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The Boston Globe

'La Plaza' Celebrates Coming-Of-Age

By Suzanne C. Ryan, Globe Staff

January 7, 2003
Copyright © 2003
The Boston Globe. All rights reserved. 

For Vanessa Santiago's 15th birthday last July, her mother Rosa used a mortgage payment to help throw her an extravagant party in Brockton.

There was a horse-drawn carriage, limousines, a ball gown, and a banquet for 180 friends and family members.

All of the festivities were part of the coming-of-age celebration called Quince Anos, a tradition in the Latino community in which 15- year-old girls, and sometimes boys, are feted in an elaborate cotillion-style ceremony.

"I had one. My sister had one. I had one for my two boys, too," Rosa says through a translator. "The ceremony signifies that a child is passing into adulthood."

Tonight at 7:30, in the fascinating documentary "Sweet 15," WGBH- TV (Channel 2) explores this tradition through the eyes of Rosa Santiago, a single mother of four who - in her own words - "went crazy" trying to coordinate the $8,000 gala.

The show is the premiere of the 25th season of "La Plaza," the only nationally distributed public television series focused on Latinos.

"Most people know about bar mitzvahs and bat mitzvahs," says Angelica Allende Brisk, producer and director of "Sweet 15." "But even I didn't know about Quince Anos growing up, and I'm Latina. I think it was dying out as a tradition but it has come back."

The practice of Quince Anos dates back to at least the mid- 1500s, Brisk says, when Spaniards came to the Americas and mixed their royal court traditions with the coming-of-age ceremonies of the locals.

Today, quinceaneras or 15-year-olds, are widely celebrated in some parts of Latin America, such as Puerto Rico and Mexico, but not as commonly in other countries, such as Argentina and Chile, says Brisk.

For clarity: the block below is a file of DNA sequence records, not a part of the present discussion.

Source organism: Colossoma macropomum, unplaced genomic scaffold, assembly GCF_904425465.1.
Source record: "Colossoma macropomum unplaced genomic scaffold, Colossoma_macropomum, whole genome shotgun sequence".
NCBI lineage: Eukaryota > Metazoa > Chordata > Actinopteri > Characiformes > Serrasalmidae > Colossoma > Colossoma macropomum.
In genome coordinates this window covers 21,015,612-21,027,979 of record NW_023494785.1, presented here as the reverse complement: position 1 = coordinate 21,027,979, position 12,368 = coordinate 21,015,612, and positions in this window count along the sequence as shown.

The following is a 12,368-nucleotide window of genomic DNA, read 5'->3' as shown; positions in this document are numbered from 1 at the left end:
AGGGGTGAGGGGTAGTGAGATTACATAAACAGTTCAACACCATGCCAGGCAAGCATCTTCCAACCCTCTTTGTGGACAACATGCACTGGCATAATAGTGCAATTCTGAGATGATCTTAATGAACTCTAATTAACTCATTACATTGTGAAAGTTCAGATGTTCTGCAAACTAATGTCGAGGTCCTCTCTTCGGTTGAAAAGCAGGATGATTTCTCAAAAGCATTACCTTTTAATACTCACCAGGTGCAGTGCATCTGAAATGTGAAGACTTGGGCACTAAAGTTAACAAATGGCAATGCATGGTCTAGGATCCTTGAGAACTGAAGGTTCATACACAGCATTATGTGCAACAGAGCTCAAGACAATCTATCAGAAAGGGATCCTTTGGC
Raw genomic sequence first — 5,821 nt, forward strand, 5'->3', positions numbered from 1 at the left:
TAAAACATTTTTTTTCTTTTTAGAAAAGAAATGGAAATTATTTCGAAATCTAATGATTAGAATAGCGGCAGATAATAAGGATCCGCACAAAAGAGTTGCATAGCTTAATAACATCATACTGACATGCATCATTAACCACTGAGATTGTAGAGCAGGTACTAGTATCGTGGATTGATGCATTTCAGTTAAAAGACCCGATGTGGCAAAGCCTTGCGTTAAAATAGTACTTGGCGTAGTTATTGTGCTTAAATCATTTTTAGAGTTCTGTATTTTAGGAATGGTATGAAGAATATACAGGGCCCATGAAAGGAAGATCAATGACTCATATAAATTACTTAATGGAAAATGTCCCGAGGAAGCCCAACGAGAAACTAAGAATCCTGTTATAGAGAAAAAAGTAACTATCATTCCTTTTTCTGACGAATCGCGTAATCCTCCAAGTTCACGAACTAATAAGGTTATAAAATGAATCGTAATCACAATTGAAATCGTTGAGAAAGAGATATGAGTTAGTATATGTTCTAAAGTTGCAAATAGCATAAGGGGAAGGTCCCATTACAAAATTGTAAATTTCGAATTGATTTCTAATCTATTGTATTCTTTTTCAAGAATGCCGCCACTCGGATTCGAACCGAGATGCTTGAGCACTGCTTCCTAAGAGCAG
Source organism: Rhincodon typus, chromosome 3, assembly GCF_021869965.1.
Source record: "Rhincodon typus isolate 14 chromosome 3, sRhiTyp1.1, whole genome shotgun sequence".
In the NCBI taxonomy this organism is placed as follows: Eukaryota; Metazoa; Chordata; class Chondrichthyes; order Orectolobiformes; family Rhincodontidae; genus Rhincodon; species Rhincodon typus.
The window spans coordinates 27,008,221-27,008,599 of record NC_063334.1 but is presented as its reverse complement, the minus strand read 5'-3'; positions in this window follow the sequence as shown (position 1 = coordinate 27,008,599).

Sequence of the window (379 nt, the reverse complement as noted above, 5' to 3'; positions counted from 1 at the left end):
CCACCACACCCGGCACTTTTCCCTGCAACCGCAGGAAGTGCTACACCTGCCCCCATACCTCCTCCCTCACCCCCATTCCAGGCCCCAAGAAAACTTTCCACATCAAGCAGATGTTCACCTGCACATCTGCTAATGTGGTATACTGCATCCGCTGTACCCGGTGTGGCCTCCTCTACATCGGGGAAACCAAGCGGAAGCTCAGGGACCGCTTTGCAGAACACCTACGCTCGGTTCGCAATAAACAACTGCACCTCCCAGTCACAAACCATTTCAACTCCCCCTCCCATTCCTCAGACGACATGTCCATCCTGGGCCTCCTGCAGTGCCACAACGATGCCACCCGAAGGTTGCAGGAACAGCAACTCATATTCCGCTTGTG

Although states such as Texas and California have seen Quince Anos for years, New England is seeing more of the celebrations as its Latino population swells, she adds.

"Going into the film, I had no sentimental feelings about Quince Anos because I had never experienced one," Brisk says. "Now that I see how important it is, I hope my daughters, 7 and 4, choose to have one."

"Sweet 15" begins with Rosa in the final stages of planning the party. She has saved money for the event since Vanessa was born, and her family has also contributed. In addition, visitors to her house have dropped change in a piggy bank for three years, yielding the $1,500 which paid for Vanessa's "dream" gown. Still, money is tight because Rosa, a bus driver, has been unemployed for six months.

With just two weeks to go, Rosa is dealt another blow when the priest at her church refuses to bless her daughter in the traditional ceremony. Her parish administrator tells her the official reason is because Vanessa isn't enrolled in religious education classes.

Although surprised, Rosa isn't alone. There is a growing resistance to Quince Anos among some priests in Latino-Catholic communities nationwide, the documentary says, because the role of religion in the ceremony is questionable.

"Where is the role of the church in that?" the Rev. William Francis says in the documentary. Francis is a priest at the Church of the Holy Family in Dorchester.

Complicating matters, the function hall Rosa has reserved for her reception goes out of business. With just days left to find a new hall and caterer, Rosa goes into a frenzy, recruiting friends and family to cook.

"I had so many problems!" Rosa says. "I kept thinking, `What am I going to do?' I was really hoping to be able to give this to Vanessa."

Brisk, who found the Santiago family after talking to numerous dressmakers in the Boston area, said she witnessed an entire community come together at that point.

"The women started cooking at 3 a.m. the day of the Quince Anos. There were pots on stoves all over the city of Brockton. Guests came in with big platters of stuff," she says. "The film is really a universal immigrant story of a mom wanting more for her child. I think Rosa has very big hopes. She wants Vanessa to have an easier time than she has had."

In the end, the event is a success. The Santiagos find a church and Vanessa breaks down in tears during the service after promising to be more mature.

"She's talking about wanting to be a doctor or a nurse or a lawyer now," says Rosa. "She has a lot of dreams. We'll see what happens. You never know."

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